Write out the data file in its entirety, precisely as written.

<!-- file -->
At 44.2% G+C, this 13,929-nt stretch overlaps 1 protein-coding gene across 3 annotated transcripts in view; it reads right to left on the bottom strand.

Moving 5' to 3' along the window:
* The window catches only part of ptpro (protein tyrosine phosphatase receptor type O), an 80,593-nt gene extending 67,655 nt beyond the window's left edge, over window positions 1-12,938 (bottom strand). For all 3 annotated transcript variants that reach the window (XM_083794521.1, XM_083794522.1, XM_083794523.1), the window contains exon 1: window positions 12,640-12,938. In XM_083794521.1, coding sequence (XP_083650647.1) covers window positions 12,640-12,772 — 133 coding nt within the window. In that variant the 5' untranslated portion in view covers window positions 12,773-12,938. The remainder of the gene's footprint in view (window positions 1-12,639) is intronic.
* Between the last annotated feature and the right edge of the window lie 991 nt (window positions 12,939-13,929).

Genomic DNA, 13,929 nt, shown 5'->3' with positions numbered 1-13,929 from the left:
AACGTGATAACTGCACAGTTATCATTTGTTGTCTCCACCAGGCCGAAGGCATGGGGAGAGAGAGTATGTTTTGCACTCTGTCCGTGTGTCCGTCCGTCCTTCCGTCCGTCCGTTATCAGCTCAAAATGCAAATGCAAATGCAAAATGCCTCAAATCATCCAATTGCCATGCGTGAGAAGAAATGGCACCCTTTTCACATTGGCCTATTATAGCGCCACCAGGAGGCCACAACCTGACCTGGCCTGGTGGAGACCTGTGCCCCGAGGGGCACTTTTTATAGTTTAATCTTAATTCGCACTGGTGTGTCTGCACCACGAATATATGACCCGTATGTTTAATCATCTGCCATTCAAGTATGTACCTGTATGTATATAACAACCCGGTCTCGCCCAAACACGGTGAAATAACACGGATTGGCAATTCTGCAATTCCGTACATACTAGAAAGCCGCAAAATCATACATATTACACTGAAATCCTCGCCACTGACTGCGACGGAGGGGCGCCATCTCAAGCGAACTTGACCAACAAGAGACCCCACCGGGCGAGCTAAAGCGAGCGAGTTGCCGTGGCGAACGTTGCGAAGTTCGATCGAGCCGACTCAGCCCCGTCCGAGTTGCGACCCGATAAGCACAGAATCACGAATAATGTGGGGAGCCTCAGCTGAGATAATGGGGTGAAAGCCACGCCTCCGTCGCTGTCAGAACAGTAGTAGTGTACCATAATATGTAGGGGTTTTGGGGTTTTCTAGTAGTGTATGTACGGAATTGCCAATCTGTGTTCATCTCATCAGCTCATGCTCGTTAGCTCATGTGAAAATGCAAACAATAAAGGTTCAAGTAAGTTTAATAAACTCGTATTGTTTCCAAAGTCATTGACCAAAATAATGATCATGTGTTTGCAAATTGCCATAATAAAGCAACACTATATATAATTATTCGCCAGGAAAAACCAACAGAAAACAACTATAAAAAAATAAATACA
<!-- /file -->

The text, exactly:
At 44.2% G+C, this 13,929-nt stretch overlaps 1 protein-coding gene across 3 annotated transcripts in view; it reads right to left on the bottom strand.

Moving 5' to 3' along the window:
* The window catches only part of ptpro (protein tyrosine phosphatase receptor type O), an 80,593-nt gene extending 67,655 nt beyond the window's left edge, over window positions 1-12,938 (bottom strand). For all 3 annotated transcript variants that reach the window (XM_083794521.1, XM_083794522.1, XM_083794523.1), the window contains exon 1: window positions 12,640-12,938. In XM_083794521.1, coding sequence (XP_083650647.1) covers window positions 12,640-12,772 — 133 coding nt within the window. In that variant the 5' untranslated portion in view covers window positions 12,773-12,938. The remainder of the gene's footprint in view (window positions 1-12,639) is intronic.
* Between the last annotated feature and the right edge of the window lie 991 nt (window positions 12,939-13,929).

Genomic DNA, 13,929 nt, shown 5'->3' with positions numbered 1-13,929 from the left:
AACGTGATAACTGCACAGTTATCATTTGTTGTCTCCACCAGGCCGAAGGCATGGGGAGAGAGAGTATGTTTTGCACTCTGTCCGTGTGTCCGTCCGTCCTTCCGTCCGTCCGTTATCAGCTCAAAATGCAAATGCAAATGCAAAATGCCTCAAATCATCCAATTGCCATGCGTGAGAAGAAATGGCACCCTTTTCACATTGGCCTATTATAGCGCCACCAGGAGGCCACAACCTGACCTGGCCTGGTGGAGACCTGTGCCCCGAGGGGCACTTTTTATAGTTTAATCTTAATTCGCACTGGTGTGTCTGCACCACGAATATATGACCCGTATGTTTAATCATCTGCCATTCAAGTATGTACCTGTATGTATATAACAACCCGGTCTCGCCCAAACACGGTGAAATAACACGGATTGGCAATTCTGCAATTCCGTACATACTAGAAAGCCGCAAAATCATACATATTACACTGAAATCCTCGCCACTGACTGCGACGGAGGGGCGCCATCTCAAGCGAACTTGACCAACAAGAGACCCCACCGGGCGAGCTAAAGCGAGCGAGTTGCCGTGGCGAACGTTGCGAAGTTCGATCGAGCCGACTCAGCCCCGTCCGAGTTGCGACCCGATAAGCACAGAATCACGAATAATGTGGGGAGCCTCAGCTGAGATAATGGGGTGAAAGCCACGCCTCCGTCGCTGTCAGAACAGTAGTAGTGTACCATAATATGTAGGGGTTTTGGGGTTTTCTAGTAGTGTATGTACGGAATTGCCAATCTGTGTTCATCTCATCAGCTCATGCTCGTTAGCTCATGTGAAAATGCAAACAATAAAGGTTCAAGTAAGTTTAATAAACTCGTATTGTTTCCAAAGTCATTGACCAAAATAATGATCATGTGTTTGCAAATTGCCATAATAAAGCAACACTATATATAATTATTCGCCAGGAAAAACCAACAGAAAACAACTATAAAAAAATAAATACA